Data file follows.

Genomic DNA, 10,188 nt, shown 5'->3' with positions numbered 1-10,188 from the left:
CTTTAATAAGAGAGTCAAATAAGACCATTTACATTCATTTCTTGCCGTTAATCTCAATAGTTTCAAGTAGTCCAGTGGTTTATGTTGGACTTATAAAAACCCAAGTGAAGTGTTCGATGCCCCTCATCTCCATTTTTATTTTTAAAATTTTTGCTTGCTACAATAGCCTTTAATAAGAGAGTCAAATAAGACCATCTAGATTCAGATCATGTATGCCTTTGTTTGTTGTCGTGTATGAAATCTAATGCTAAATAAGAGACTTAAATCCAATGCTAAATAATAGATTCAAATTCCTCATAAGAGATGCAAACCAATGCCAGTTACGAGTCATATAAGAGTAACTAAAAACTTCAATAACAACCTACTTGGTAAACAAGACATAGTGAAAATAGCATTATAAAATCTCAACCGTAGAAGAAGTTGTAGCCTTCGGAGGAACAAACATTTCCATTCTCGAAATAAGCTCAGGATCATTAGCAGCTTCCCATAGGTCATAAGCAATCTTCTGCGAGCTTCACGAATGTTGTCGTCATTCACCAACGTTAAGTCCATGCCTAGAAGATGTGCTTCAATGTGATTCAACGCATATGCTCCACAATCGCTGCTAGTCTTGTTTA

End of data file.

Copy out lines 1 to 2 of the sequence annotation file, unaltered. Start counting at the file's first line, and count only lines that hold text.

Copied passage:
Genomic DNA, 10,188 nt, shown 5'->3' with positions numbered 1-10,188 from the left:
CTTTAATAAGAGAGTCAAATAAGACCATTTACATTCATTTCTTGCCGTTAATCTCAATAGTTTCAAGTAGTCCAGTGGTTTATGTTGGACTTATAAAAACCCAAGTGAAGTGTTCGATGCCCCTCATCTCCATTTTTATTTTTAAAATTTTTGCTTGCTACAATAGCCTTTAATAAGAGAGTCAAATAAGACCATCTAGATTCAGATCATGTATGCCTTTGTTTGTTGTCGTGTATGAAATCTAATGCTAAATAAGAGACTTAAATCCAATGCTAAATAATAGATTCAAATTCCTCATAAGAGATGCAAACCAATGCCAGTTACGAGTCATATAAGAGTAACTAAAAACTTCAATAACAACCTACTTGGTAAACAAGACATAGTGAAAATAGCATTATAAAATCTCAACCGTAGAAGAAGTTGTAGCCTTCGGAGGAACAAACATTTCCATTCTCGAAATAAGCTCAGGATCATTAGCAGCTTCCCATAGGTCATAAGCAATCTTCTGCGAGCTTCACGAATGTTGTCGTCATTCACCAACGTTAAGTCCATGCCTAGAAGATGTGCTTCAATGTGATTCAACGCATATGCTCCACAATCGCTGCTAGTCTTGTTTA